Tethering

If you have a smartphone, you can tether your data connection to your computer, giving you full-blown internet access through 4G/5G data. This is entirely dependent on your phone’s reception, so if you don’t get a particularly good connection in your house, then tethering probably isn’t going to do much for you. However, if it is an option, there are a few ways to go about it.

The official way to get tethering on your phone and computer is to activate the Wi-Fi hot spot feature in your phone’s settings menu. Each carrier is different when it comes to tethering, so monthly charges may vary, and some carriers may include it as part of your monthly service, depending on the plan you have.

You can also tether by connecting your phone to your computer via USB, but for a truly wireless experience (without Wi-Fi)  you can also use Bluetooth to set up a tethering connection. If you have an iPhone, tethering typically uses iTunes, while tethering options also exist in Android settings. Look for options to create a “personal hot spot” or similar language.

Creating a mobile hot spot

Somewear Global Hotspot

You can also get a dedicated mobile hot spot from the carrier of your choice, which is similar to tethering but designed specifically for mobile devices when you are on the go.

On an Android phone, for example, you simply swipe down from the top of the screen and select Hotspot. You should also check with your provider settings to make sure that mobile hot spot features are turned on. This is an increasingly common feature for smartphones and phone plans, so it’s certainly worth checking if you aren’t sure. Typically these hot spots have limits on how many devices they can connect, around 5 to 10 depending on plans. You will also want to make sure your phone is being charged because this can sap a lot of battery life.

There’s another way to get mobile hot spots if your phone doesn’t support them: Separate hot spot devices help you get reliable internet connections wherever you are going. There are a variety of these hot spot devices, and many are carrier-specific, but it can be nice to have a dedicated hot spot that you can keep in your pack when you travel. Plans may be required to use them. If you are interested, take a look at this Nighthawk M1 mobile router, or this Somewear Global Hotspot that uses satellite connections.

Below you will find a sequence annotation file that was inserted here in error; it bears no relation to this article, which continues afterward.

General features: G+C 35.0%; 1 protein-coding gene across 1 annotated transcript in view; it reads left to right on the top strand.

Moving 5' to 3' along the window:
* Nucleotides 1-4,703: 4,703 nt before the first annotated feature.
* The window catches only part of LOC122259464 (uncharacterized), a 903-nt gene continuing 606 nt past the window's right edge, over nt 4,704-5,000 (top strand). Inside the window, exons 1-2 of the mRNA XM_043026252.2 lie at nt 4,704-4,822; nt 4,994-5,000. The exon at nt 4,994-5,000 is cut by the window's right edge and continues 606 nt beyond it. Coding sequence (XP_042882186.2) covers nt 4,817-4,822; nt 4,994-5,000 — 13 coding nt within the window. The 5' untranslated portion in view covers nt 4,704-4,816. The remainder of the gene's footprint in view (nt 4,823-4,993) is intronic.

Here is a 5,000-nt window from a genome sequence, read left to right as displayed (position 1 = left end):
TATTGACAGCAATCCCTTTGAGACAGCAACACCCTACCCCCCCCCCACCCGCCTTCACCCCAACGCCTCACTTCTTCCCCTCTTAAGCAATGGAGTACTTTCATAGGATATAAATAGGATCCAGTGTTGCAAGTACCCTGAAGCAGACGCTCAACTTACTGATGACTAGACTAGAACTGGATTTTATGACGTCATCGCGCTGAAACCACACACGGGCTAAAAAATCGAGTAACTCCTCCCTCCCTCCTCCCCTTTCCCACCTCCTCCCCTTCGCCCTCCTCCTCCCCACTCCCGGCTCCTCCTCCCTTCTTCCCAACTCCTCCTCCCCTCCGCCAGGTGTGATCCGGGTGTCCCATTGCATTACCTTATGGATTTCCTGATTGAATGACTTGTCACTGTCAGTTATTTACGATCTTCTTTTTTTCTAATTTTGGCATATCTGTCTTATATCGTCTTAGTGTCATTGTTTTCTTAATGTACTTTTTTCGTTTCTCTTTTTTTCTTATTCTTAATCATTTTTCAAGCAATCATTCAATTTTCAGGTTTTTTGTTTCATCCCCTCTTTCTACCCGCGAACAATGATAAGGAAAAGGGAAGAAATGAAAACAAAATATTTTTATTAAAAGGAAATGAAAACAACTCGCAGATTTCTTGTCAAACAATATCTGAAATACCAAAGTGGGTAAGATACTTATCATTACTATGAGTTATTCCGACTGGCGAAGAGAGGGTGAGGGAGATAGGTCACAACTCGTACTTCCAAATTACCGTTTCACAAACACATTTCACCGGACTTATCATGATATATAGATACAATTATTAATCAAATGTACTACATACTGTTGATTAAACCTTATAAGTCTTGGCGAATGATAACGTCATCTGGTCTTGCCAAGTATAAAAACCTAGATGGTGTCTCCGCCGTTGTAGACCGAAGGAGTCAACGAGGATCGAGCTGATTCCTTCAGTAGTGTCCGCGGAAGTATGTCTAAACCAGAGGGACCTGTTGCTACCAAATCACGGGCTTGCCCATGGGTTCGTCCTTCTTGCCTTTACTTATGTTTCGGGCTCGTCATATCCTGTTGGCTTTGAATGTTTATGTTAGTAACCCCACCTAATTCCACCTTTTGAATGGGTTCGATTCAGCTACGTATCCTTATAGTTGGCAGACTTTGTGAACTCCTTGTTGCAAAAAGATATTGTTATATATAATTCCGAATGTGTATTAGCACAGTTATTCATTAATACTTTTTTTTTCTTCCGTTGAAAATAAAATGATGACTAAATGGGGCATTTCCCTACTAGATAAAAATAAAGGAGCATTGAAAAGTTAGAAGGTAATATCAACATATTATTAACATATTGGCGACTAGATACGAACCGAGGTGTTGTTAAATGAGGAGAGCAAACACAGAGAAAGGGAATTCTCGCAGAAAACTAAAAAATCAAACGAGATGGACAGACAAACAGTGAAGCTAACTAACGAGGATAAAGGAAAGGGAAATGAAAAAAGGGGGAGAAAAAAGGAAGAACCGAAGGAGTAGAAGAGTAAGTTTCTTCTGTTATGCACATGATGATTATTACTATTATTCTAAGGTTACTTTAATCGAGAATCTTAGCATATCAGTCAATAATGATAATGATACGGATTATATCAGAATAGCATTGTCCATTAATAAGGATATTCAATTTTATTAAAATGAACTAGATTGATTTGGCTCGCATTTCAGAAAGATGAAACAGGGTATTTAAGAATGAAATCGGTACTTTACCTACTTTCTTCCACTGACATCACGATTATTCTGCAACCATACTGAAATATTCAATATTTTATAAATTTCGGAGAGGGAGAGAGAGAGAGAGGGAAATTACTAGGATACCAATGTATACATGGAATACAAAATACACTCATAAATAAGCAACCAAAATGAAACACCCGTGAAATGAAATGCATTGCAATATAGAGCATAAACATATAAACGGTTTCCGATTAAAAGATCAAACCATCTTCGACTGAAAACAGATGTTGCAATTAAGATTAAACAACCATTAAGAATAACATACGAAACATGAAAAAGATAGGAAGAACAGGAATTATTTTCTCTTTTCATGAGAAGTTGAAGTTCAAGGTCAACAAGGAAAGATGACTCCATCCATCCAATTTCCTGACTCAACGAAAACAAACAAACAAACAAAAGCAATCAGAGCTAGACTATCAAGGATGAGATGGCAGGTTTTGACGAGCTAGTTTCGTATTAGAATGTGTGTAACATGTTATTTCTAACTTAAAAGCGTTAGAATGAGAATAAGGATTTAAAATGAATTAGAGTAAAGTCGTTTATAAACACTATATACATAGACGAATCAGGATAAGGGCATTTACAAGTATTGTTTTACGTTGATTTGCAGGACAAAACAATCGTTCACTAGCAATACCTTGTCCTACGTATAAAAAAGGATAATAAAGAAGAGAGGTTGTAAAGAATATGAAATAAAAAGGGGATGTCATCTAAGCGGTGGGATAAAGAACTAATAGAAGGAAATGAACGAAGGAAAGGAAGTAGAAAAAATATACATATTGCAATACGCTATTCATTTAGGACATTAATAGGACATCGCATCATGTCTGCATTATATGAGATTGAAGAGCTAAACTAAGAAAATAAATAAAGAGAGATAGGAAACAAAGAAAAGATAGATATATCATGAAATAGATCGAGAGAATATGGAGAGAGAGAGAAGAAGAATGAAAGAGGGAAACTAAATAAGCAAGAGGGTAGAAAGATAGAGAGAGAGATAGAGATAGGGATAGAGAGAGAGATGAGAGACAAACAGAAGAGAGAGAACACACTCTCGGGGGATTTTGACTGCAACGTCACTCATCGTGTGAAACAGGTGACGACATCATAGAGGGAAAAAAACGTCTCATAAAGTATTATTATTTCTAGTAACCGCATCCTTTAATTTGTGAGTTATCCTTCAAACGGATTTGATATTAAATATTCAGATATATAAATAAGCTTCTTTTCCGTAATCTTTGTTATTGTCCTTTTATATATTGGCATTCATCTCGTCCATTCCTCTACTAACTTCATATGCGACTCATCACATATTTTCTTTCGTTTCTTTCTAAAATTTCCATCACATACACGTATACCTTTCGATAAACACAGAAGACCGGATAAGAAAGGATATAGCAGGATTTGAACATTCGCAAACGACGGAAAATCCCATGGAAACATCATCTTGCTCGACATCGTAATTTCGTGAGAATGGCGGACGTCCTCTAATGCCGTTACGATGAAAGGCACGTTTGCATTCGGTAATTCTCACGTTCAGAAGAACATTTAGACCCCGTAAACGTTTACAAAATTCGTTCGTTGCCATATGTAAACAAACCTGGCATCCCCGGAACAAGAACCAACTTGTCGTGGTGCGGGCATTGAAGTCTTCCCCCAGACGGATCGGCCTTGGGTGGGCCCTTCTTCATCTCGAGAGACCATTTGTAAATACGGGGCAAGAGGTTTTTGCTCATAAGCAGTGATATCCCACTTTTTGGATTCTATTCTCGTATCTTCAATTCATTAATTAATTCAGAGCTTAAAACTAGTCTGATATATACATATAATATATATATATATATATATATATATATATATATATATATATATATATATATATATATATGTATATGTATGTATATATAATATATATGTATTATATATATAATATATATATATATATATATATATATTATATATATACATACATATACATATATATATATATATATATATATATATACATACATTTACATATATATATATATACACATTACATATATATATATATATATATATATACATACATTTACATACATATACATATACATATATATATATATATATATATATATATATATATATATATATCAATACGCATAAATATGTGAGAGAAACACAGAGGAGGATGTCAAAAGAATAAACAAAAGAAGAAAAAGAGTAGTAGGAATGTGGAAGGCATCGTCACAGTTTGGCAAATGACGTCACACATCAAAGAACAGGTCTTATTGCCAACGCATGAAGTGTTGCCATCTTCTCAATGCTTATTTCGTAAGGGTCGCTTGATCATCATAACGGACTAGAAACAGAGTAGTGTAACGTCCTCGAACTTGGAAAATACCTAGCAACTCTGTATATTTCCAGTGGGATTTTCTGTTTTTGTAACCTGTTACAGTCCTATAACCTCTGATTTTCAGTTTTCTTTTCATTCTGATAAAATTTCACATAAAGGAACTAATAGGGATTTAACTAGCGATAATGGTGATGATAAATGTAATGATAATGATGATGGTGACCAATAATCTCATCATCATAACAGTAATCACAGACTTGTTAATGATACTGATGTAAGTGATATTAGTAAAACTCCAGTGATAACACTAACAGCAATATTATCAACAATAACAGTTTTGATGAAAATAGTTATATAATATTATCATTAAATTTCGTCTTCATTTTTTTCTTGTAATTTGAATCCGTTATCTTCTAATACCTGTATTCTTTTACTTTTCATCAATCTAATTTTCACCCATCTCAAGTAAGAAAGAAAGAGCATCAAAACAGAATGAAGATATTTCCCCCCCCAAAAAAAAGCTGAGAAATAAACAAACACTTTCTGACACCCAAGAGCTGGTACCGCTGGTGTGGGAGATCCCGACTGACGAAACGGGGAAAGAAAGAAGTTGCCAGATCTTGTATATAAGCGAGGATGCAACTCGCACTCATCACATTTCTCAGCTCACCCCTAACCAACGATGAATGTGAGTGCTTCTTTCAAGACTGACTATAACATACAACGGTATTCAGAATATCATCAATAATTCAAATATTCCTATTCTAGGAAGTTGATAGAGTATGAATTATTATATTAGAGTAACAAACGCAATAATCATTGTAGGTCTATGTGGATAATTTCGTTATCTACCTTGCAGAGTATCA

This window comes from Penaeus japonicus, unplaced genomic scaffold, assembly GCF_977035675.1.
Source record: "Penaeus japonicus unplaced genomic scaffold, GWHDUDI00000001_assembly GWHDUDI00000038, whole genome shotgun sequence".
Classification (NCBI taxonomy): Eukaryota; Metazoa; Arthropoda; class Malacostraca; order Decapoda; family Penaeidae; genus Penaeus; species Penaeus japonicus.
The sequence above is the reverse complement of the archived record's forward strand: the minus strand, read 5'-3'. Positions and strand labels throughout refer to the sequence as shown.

Hotspot alternatives: If you need a mobile hotspot’s convenience and accessibility without the costs of a monthly contract plan, consider a pay-as-you-go brand like StraightTalk and AT&T. AT&T’s prepaid mobile hotspot plans are available as low as $25 monthly for 3G. Prepaid mobile plans aren’t on a contract, so you can pay for it as long as you need it and then let it expire without having to worry about getting out of a contract. StraightTalk provides a pay-as-you-go service with a 1GB hotspot starting at just $15 per month.

Don’t sweat it too much

We recognize that some situations are particularly dire or essential and require Internet access like navigation, school, or work. Using that same Internet connection for entertainment isn’t a necessity, so you can limit your social media scrolling and stop streaming movies to put yourself to sleep. Chalk up the lack of Wi-Fi to a loss and try out a new hobby, get outside, or read the book on your shelf that you’ve meant to pick up again. 

Overall, there’s almost always a way to get Internet access. You may need to pass the time while you wait for the installation or troubleshooting to complete. But if you’re persistent and creative, you’ll find a Wi-Fi option. While you wait, pick up a book, get outside, or play a good old-fashioned board game and you might even stay entertained without the Internet for a few hours.